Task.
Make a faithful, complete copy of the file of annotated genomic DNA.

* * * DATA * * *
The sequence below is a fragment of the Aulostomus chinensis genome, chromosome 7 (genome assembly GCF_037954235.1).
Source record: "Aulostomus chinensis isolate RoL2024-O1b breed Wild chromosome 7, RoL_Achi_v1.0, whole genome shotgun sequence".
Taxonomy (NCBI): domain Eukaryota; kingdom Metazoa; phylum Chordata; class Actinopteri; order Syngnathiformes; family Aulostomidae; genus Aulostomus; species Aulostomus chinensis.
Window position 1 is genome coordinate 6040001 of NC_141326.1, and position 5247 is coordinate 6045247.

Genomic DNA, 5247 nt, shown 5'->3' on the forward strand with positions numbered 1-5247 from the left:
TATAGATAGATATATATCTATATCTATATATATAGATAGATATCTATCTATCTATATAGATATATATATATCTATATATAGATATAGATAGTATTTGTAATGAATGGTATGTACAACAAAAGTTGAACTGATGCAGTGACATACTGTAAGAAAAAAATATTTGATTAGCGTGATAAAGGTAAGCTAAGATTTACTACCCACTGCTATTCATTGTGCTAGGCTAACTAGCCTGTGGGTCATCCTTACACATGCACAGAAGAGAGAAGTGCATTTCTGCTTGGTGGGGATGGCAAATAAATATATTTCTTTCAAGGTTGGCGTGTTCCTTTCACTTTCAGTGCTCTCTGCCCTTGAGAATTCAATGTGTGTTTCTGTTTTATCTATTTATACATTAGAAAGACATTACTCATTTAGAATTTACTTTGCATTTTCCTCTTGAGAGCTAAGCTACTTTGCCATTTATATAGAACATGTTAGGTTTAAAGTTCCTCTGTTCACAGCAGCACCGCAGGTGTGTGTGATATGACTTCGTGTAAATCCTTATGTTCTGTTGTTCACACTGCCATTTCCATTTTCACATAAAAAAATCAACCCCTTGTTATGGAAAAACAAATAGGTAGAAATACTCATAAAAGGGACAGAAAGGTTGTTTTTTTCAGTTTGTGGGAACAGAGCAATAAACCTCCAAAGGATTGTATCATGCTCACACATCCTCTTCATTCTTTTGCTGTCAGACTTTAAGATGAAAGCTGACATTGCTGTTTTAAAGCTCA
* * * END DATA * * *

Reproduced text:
The sequence below is a fragment of the Aulostomus chinensis genome, chromosome 7 (genome assembly GCF_037954235.1).
Source record: "Aulostomus chinensis isolate RoL2024-O1b breed Wild chromosome 7, RoL_Achi_v1.0, whole genome shotgun sequence".
Taxonomy (NCBI): domain Eukaryota; kingdom Metazoa; phylum Chordata; class Actinopteri; order Syngnathiformes; family Aulostomidae; genus Aulostomus; species Aulostomus chinensis.
Window position 1 is genome coordinate 6040001 of NC_141326.1, and position 5247 is coordinate 6045247.

Genomic DNA, 5247 nt, shown 5'->3' on the forward strand with positions numbered 1-5247 from the left:
TATAGATAGATATATATCTATATCTATATATATAGATAGATATCTATCTATCTATATAGATATATATATATCTATATATAGATATAGATAGTATTTGTAATGAATGGTATGTACAACAAAAGTTGAACTGATGCAGTGACATACTGTAAGAAAAAAATATTTGATTAGCGTGATAAAGGTAAGCTAAGATTTACTACCCACTGCTATTCATTGTGCTAGGCTAACTAGCCTGTGGGTCATCCTTACACATGCACAGAAGAGAGAAGTGCATTTCTGCTTGGTGGGGATGGCAAATAAATATATTTCTTTCAAGGTTGGCGTGTTCCTTTCACTTTCAGTGCTCTCTGCCCTTGAGAATTCAATGTGTGTTTCTGTTTTATCTATTTATACATTAGAAAGACATTACTCATTTAGAATTTACTTTGCATTTTCCTCTTGAGAGCTAAGCTACTTTGCCATTTATATAGAACATGTTAGGTTTAAAGTTCCTCTGTTCACAGCAGCACCGCAGGTGTGTGTGATATGACTTCGTGTAAATCCTTATGTTCTGTTGTTCACACTGCCATTTCCATTTTCACATAAAAAAATCAACCCCTTGTTATGGAAAAACAAATAGGTAGAAATACTCATAAAAGGGACAGAAAGGTTGTTTTTTTCAGTTTGTGGGAACAGAGCAATAAACCTCCAAAGGATTGTATCATGCTCACACATCCTCTTCATTCTTTTGCTGTCAGACTTTAAGATGAAAGCTGACATTGCTGTTTTAAAGCTCA